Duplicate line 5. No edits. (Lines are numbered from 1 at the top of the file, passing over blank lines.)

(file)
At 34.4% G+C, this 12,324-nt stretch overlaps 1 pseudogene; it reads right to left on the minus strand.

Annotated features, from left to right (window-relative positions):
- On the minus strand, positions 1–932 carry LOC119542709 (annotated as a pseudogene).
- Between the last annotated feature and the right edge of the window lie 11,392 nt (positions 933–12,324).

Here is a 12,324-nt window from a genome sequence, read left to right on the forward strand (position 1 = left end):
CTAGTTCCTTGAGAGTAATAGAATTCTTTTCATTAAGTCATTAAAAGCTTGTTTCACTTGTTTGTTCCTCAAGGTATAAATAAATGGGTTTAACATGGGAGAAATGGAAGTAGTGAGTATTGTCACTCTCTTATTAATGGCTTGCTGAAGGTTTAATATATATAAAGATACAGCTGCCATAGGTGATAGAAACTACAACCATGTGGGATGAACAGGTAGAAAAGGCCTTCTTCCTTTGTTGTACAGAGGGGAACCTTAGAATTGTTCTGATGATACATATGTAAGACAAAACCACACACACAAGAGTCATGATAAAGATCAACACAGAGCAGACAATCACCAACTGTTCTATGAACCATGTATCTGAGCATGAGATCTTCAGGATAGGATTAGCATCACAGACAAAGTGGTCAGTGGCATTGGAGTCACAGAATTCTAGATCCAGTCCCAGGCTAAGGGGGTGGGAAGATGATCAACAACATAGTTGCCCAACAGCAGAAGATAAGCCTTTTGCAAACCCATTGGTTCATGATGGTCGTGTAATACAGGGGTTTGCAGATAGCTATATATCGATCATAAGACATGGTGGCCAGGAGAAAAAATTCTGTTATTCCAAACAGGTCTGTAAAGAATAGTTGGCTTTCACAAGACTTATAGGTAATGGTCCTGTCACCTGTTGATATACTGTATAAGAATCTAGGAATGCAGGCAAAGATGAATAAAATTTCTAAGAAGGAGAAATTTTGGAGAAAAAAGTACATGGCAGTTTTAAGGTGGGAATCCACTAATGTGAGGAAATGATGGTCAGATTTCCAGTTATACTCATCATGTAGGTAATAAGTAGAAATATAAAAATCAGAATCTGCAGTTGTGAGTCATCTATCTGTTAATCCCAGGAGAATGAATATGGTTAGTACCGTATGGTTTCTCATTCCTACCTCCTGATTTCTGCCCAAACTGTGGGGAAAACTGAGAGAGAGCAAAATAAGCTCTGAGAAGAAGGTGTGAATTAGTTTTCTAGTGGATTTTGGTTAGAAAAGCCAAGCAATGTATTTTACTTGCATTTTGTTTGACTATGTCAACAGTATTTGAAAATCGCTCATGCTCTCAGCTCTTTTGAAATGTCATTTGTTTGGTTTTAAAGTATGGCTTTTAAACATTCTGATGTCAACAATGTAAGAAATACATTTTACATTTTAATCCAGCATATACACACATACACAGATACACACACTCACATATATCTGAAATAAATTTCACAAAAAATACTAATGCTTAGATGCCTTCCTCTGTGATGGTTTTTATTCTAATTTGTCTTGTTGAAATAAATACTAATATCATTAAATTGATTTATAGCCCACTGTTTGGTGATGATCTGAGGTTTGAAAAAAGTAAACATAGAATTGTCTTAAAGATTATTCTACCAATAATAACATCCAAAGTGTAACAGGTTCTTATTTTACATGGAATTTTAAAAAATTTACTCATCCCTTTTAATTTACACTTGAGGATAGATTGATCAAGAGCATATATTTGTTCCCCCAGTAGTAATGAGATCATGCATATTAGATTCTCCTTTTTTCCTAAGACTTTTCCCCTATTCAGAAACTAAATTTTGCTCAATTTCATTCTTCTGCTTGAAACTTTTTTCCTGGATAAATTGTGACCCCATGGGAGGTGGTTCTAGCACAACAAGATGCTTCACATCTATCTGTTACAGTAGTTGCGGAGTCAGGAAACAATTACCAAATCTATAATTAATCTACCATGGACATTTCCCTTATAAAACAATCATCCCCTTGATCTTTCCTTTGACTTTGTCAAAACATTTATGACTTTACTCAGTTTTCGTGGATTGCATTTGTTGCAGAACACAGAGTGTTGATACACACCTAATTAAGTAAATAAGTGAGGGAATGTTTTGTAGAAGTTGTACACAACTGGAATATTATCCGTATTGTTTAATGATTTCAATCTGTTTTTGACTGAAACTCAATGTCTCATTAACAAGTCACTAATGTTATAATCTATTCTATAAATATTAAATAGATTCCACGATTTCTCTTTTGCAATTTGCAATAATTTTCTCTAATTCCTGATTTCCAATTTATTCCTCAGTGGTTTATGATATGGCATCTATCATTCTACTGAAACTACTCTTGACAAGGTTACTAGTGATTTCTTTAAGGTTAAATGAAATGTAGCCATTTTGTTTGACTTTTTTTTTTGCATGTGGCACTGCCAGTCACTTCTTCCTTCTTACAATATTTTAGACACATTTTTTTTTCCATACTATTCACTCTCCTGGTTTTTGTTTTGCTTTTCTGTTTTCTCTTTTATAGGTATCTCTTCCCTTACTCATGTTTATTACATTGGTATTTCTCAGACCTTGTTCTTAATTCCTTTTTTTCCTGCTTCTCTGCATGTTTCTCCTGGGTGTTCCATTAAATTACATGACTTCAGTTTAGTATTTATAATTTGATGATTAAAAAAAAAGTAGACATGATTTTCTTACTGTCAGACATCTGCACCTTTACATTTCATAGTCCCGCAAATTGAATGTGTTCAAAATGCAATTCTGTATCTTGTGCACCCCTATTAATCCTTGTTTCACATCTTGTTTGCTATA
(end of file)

Here is a 12,324-nt window from a genome sequence, read left to right on the forward strand (position 1 = left end):